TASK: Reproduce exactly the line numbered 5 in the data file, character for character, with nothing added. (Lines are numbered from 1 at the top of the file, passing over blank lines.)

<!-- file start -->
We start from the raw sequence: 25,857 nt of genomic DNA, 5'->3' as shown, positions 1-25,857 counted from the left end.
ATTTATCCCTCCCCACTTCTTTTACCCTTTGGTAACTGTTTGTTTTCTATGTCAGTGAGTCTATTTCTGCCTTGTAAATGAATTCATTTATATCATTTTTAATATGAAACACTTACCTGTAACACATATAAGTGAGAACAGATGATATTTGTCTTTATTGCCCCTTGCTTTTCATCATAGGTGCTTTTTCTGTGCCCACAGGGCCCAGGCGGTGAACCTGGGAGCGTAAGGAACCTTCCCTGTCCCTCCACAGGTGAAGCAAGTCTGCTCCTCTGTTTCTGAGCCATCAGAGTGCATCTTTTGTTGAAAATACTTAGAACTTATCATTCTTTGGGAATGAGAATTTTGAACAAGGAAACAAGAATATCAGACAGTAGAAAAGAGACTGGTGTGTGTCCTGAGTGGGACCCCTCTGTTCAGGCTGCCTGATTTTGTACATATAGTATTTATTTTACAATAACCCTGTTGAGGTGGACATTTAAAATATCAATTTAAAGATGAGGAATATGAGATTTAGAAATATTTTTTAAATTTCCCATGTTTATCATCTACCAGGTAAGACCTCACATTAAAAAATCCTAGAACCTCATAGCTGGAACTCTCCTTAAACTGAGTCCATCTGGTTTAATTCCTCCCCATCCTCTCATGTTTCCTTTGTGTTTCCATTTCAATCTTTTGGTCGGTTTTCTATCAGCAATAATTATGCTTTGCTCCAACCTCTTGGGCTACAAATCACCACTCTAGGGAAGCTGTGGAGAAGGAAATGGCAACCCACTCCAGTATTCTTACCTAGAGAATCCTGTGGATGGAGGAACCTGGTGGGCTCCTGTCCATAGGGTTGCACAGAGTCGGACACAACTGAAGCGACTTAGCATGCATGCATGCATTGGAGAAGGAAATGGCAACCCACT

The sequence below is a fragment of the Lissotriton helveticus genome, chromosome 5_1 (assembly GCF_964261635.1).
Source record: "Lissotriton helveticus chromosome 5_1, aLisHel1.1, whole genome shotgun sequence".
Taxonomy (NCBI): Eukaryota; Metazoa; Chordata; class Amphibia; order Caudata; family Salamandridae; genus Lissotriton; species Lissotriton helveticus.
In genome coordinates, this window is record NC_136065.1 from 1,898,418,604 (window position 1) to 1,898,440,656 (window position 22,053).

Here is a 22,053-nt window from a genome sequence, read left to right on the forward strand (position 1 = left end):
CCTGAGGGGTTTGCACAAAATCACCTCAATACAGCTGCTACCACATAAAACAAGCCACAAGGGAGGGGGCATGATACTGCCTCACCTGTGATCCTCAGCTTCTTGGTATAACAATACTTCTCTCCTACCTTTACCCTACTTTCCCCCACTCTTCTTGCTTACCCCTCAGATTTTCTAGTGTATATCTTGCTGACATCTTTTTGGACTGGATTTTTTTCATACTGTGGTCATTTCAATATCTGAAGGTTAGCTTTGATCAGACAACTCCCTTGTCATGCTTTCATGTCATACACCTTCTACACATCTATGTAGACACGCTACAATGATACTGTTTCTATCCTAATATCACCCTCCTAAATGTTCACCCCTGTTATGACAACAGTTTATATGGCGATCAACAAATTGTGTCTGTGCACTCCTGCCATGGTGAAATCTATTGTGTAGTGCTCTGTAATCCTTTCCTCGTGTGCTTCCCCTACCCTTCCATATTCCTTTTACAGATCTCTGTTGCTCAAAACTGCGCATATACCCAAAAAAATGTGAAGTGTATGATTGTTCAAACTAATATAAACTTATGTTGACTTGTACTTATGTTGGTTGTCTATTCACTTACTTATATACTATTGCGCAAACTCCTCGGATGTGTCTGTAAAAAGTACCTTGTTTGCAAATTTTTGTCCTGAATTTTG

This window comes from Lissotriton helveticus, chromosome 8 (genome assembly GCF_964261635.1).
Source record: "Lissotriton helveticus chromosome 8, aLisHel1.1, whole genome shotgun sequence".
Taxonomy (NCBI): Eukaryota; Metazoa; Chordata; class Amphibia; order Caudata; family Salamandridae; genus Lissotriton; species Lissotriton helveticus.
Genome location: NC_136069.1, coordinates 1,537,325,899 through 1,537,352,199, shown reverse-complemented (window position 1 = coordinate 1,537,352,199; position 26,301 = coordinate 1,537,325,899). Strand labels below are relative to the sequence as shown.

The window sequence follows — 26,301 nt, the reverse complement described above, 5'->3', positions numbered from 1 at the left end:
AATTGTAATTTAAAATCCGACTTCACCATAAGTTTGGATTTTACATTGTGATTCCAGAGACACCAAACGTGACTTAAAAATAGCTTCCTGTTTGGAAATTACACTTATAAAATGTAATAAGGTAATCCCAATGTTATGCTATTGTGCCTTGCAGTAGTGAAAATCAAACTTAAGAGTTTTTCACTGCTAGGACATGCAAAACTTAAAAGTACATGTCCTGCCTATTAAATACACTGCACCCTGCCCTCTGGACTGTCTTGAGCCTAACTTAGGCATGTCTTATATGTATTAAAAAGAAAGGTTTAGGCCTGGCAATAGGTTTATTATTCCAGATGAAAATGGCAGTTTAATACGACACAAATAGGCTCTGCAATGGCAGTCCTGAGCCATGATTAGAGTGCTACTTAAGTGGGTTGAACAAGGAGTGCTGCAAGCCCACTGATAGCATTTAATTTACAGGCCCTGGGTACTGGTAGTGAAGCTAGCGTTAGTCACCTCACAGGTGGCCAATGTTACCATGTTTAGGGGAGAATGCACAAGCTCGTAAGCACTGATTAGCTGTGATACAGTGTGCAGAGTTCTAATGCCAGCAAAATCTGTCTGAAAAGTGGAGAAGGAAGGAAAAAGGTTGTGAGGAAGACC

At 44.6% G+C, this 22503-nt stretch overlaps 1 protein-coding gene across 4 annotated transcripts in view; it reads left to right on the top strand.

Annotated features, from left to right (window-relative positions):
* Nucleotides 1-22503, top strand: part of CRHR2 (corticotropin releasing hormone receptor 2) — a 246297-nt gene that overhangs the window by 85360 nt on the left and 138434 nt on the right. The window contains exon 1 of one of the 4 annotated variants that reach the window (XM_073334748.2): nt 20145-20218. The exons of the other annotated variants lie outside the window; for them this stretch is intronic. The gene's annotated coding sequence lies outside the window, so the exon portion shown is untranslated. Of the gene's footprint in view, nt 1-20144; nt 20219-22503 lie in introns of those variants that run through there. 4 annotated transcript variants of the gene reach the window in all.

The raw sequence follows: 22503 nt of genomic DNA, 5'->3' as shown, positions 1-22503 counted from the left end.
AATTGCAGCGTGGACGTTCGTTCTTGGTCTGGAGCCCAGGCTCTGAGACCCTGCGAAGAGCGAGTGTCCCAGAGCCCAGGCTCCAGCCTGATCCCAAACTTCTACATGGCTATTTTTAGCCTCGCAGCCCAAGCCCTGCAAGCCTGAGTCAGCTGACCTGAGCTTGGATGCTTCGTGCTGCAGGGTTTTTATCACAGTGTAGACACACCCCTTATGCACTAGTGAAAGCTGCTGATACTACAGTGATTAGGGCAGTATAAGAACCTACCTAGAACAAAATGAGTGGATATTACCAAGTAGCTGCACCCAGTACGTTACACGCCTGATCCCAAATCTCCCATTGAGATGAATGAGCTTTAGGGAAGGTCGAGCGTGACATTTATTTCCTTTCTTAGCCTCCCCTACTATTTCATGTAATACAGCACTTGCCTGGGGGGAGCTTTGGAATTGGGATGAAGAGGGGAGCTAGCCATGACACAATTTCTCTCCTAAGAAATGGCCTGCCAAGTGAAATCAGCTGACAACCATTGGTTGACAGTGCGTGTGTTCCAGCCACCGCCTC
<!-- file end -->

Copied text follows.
Taxonomy (NCBI): Eukaryota; Metazoa; Chordata; class Amphibia; order Caudata; family Salamandridae; genus Lissotriton; species Lissotriton helveticus.